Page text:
Trusting close family members or close friends is generally a given in a happy life.  But people beyond those close bonds are where more satisfaction comes.  We have to trust that the services we receive (from the car repair shop or the dry cleaner, for instance) are done properly.  We have to trust the food we eat is relatively safe for us.  We have to trust that the driver of the car approaching us will more-or-less obey the traffic laws.  We have to trust government to do things for the betterment of society.

We can choose to ignore our government most of the time.  Part of the premise of the book is that by ignoring, we are conceding that we do not trust government.  That lack of trust impacts our daily trust with others.  The effects of this distrust are like a disease we can not pinpoint.  It saps our energy.  It requires our minds to be on guard more often.  It distracts us from more important tasks and feelings.

So what is the solution?  I don’t know.  I am frustrated with our governments, like most people.  I sometimes wonder if governments really matter in my life or not. From this reading and personal reflection,  part of my fulfillment with life requires trust in government, so government does matter.   I guess I need to look for opportunities where government does meet my needs.  Trust that the system we have today will have a positive impact.  Not be naive and think that everything will go my way or that all government programs are for the greater good.  But recognize some good.  Awareness is a powerful ally.

Managing Conflict

I’ve been reflecting on the training in my quest to become a Life/Executive Coach at the Gestalt Institute of Cleveland last month.  It was another great, tiring week of learning and exploring.

The focus for the week was on “Differences”.  That gets into the ground of diversity and respecting differences.  It is always a good idea to do some thinking about the issues of diversity.  Most of us have received training in diversity sometime in our lives.  And most of us like to think we have some recognition of the differences in all of us – and that those differences need to be honored.  But a reminder and talking through people’s experiences helps reinforce how we all are different in so many ways.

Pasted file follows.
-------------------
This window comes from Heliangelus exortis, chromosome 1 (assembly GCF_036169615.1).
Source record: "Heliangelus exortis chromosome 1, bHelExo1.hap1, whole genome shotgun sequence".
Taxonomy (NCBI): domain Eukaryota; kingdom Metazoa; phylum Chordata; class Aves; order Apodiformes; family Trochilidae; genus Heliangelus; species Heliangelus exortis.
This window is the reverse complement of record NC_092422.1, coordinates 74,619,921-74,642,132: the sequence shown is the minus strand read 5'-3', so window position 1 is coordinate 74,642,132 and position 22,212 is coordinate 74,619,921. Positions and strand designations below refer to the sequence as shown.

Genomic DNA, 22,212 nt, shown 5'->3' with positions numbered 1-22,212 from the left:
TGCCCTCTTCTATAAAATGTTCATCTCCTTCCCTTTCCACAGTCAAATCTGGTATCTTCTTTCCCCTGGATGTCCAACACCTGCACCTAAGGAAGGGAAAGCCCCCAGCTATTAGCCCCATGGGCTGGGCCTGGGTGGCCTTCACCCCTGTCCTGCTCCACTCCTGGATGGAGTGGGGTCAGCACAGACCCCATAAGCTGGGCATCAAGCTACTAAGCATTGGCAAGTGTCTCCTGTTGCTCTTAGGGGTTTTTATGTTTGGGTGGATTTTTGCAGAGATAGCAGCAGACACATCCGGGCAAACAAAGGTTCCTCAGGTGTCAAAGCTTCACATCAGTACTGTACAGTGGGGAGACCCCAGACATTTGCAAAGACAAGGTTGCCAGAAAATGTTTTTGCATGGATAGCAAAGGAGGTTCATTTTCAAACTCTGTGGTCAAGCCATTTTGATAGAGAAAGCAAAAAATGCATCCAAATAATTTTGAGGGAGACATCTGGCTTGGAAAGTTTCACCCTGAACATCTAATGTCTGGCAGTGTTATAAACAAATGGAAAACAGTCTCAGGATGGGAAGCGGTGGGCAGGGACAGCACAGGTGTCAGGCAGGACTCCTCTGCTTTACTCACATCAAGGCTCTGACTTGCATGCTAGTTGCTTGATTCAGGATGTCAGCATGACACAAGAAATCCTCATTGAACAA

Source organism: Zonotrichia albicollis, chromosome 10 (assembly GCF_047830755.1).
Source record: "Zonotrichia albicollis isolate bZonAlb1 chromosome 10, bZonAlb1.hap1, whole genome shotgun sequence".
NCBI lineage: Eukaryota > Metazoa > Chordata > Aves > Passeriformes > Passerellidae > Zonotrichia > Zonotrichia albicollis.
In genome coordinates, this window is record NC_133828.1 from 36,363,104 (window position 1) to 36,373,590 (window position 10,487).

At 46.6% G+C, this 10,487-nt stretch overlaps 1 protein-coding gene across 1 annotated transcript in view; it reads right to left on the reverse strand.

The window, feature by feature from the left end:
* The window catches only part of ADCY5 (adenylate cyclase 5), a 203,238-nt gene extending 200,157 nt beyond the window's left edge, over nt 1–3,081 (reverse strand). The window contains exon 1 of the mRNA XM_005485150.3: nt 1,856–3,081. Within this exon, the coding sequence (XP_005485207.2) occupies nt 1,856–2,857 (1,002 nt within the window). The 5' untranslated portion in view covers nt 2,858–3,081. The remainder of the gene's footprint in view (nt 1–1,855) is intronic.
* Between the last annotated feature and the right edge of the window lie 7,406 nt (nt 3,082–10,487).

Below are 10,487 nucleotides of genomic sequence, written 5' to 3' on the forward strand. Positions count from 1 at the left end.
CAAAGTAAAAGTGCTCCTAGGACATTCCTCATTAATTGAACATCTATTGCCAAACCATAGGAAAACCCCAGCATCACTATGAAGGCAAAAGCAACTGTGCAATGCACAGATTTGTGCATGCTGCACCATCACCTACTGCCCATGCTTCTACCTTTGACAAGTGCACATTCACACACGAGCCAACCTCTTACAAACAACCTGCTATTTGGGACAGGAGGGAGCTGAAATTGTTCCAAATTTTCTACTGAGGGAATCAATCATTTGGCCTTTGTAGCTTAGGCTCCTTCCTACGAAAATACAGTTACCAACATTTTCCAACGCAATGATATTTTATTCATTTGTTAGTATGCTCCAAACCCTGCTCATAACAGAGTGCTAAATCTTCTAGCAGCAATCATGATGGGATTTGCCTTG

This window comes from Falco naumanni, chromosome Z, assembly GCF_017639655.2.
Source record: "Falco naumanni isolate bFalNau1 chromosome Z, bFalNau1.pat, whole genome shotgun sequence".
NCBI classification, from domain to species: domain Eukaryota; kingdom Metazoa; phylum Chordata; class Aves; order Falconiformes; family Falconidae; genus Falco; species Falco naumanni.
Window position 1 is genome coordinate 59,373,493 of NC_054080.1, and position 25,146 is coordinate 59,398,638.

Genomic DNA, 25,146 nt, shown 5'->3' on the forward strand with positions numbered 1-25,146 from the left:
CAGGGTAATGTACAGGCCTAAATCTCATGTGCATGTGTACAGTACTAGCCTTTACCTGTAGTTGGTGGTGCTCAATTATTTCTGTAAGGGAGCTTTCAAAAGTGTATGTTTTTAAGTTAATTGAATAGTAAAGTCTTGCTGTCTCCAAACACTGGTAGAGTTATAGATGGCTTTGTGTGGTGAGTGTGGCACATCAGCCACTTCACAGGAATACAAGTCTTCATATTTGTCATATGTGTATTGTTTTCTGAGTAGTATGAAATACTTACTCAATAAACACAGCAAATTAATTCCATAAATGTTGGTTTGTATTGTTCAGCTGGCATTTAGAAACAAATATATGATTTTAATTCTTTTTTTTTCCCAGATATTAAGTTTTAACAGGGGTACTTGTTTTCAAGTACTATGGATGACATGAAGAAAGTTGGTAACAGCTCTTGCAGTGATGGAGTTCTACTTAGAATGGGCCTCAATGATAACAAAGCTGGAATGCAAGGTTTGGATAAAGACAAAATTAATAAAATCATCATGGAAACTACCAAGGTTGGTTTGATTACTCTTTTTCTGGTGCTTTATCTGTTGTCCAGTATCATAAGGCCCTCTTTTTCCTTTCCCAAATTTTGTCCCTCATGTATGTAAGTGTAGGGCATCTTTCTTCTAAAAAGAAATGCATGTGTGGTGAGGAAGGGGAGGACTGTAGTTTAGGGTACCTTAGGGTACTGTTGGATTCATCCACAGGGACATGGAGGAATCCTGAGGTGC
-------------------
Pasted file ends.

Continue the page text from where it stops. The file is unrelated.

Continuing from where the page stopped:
The area of study that had the most impact for me was around understanding the differences in how we all respond to conflict and stress.  This is a rich ground to cover.  Many people are familiar with the “flight vs. fight” concept of how we deal with conflict.  Some people (“fighters”)  will want to argue at the slightest provocation vs the person (flyer) who leaves the scene at the first sign of conflict.  Equally as important, there are grades or levels to each of these.  For instance, “Flight” might range from: a) allowing your mind to wander about what you are going to do later this day to b) changing the subject quickly to c) physically leaving the scene.  We react differently, using these different grades interchangeably depending on the situation.

We also talked about two more ways of dealing with conflict.  One was “freezing” – the concept of simply stopping all functions when a conflict comes up.  The individual has no outward sign of action.  The other is “fawning” which is the concept of “turning on the charm” or “disarming” people with “flirtatious” behavior.